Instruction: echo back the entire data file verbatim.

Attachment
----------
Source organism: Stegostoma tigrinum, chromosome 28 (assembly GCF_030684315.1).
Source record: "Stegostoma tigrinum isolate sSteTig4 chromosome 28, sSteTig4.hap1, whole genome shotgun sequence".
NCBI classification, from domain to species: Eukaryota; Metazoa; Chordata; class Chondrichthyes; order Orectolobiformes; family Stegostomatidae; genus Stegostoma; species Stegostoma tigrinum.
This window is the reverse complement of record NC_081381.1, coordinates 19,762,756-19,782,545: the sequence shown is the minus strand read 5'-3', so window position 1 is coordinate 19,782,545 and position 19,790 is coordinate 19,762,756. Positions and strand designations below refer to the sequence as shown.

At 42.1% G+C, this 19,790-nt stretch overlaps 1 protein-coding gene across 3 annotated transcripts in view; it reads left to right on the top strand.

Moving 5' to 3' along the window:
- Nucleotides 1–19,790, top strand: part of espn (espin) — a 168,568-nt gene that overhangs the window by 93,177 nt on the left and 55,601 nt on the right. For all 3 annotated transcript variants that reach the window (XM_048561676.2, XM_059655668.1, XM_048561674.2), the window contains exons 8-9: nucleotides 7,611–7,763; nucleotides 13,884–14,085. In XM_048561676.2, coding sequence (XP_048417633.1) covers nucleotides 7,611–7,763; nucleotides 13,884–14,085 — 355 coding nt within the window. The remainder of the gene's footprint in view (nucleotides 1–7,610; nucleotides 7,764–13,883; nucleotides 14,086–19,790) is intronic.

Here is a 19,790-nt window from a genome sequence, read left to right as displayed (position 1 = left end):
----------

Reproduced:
Source organism: Stegostoma tigrinum, chromosome 28 (assembly GCF_030684315.1).
Source record: "Stegostoma tigrinum isolate sSteTig4 chromosome 28, sSteTig4.hap1, whole genome shotgun sequence".
NCBI classification, from domain to species: Eukaryota; Metazoa; Chordata; class Chondrichthyes; order Orectolobiformes; family Stegostomatidae; genus Stegostoma; species Stegostoma tigrinum.
This window is the reverse complement of record NC_081381.1, coordinates 19,762,756-19,782,545: the sequence shown is the minus strand read 5'-3', so window position 1 is coordinate 19,782,545 and position 19,790 is coordinate 19,762,756. Positions and strand designations below refer to the sequence as shown.

At 42.1% G+C, this 19,790-nt stretch overlaps 1 protein-coding gene across 3 annotated transcripts in view; it reads left to right on the top strand.

Moving 5' to 3' along the window:
- Nucleotides 1–19,790, top strand: part of espn (espin) — a 168,568-nt gene that overhangs the window by 93,177 nt on the left and 55,601 nt on the right. For all 3 annotated transcript variants that reach the window (XM_048561676.2, XM_059655668.1, XM_048561674.2), the window contains exons 8-9: nucleotides 7,611–7,763; nucleotides 13,884–14,085. In XM_048561676.2, coding sequence (XP_048417633.1) covers nucleotides 7,611–7,763; nucleotides 13,884–14,085 — 355 coding nt within the window. The remainder of the gene's footprint in view (nucleotides 1–7,610; nucleotides 7,764–13,883; nucleotides 14,086–19,790) is intronic.

Here is a 19,790-nt window from a genome sequence, read left to right as displayed (position 1 = left end):